Kando: I think this was a result of our efforts to do everything we could with the DS hardware. We're very happy to hear that you liked it. Of course, there were several elements we had to scratch, many of which were cut due to time constraints. Since we might be able to showcase them in a different form in the future, please spare us from explaining the details for now.

IGN: Was online ever and aspect you wanted to touch on? It would certainly add a very different feel to the experience altogether.

Kando: We did consider online play at the start of development, but this was one of those elements mentioned above that we cut due to time constraints. We wanted to avoid forcing it into the system and ending up with dissatisfying results, so we had no choice but to take that element out.

IGN: Music was obviously a big part of both the style of the game, and also Neku's character, and this concept of "noise" in the world is again very audio-centric. Why focus so much on the audio of a game like this?

Kando: Actually, at the start of the project, the top screen was going to be used for a sort of rhythm game (involving pushing buttons at the correct timing), but we adjusted our plans during development and that aspect was phased out. The concept of "noise" is a vestige of that phase. However, music remained as a key element in the story, and we reflected that in various aspects of the game. 

IGN: Many memorable RPGs in history have incredible musical scores as well. Do you feel that in games like role-playing titles, that having strong audio is even more vital than in other genres? Was the music in The World Ends With You a primary focus from the beginning of the game's conception?

Kando: Music is an extremely important element in portraying an RPG world. It is probably a cinematic effect that we couldn't do without. Our initial request to the composer was for music of various genres that one might hear when walking through the streets of Shibuya. There would be no synergy unless the game world and music are in sync.

IGN: Many fans of the game have now put in plenty of time with the game, and we've of course said our piece on it with our awards. Is it time to start thinking about a sequel? Can fans expect one, or is that something that's still being worked out internally?

Kando: We're very thankful that this title has been received so well, and as we see that there is demand from both Japanese and American fans, we would definitely like to consider the possibility of a sequel. Since it is not possible to get right into development at this moment, please give us a little more time.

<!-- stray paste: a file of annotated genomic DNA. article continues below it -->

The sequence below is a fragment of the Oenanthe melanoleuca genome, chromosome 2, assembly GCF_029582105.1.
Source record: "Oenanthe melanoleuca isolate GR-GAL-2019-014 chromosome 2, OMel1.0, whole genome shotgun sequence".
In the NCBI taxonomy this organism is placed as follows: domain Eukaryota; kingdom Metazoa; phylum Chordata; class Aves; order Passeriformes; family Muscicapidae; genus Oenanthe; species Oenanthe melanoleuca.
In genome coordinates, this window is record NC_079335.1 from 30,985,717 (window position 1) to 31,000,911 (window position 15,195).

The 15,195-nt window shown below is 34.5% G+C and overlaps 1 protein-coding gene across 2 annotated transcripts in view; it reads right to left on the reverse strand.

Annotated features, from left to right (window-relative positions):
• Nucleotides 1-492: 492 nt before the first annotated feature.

IGN: The dual-screen presentation in The World Ends With You is obviously a huge part of the game, along with controlling two characters at once. Can a game like this make a jump to a system like Wii? Do you find the same synergy between IR control and traditional buttons as you do with a stylus and two screens?

Kando: Since The World Ends With You was specifically created for the DS, it would probably take on a very different form if it entered the console scene. Even though the Wii and DS seem similar, the stylus and Wii-remote are completely different, so naturally some alterations would become necessary to adjust the game for the Wii. Of course, the dual-screen element would have to be interpreted differently as well, but the most important thing would be to retain the essence of what makes The World Ends With You YOU what it is. The exhilarating high-speed action is a vital part of the game, so we would probably be careful to preserve that aspect when adjusting it for a new console.

IGN: On a different note, what is your view on the Wii in general? So many aspects of the system (integrating the weather channel and time-based aspects to games, the message board, Wii Connect 24) are being underused in our opinion. If there's one team that's ambitious enough to dig in with functionality, it'd be The World Ends With You team.

Kando: Thank you very much. The Wii is an extremely appealing hardware, so if our team did create a game for it, much like with The World Ends With You, we would make it our mission to examine how we could create a game that utilizes all aspects of the hardware.

IGN: Obviously you can't share everything with us, but what could the future hold for The World Ends With You? Obviously we'd love a sequel, but the soundtrack, pre-release comic… there's a lot to work with here. Perhaps an anime or manga series?

Kando: Personally, I think we've created a game that has a lot of potential to expand, so if given the opportunity it would be wonderful to take on the challenge. It would be such a waste if this was the end for The World Ends With You!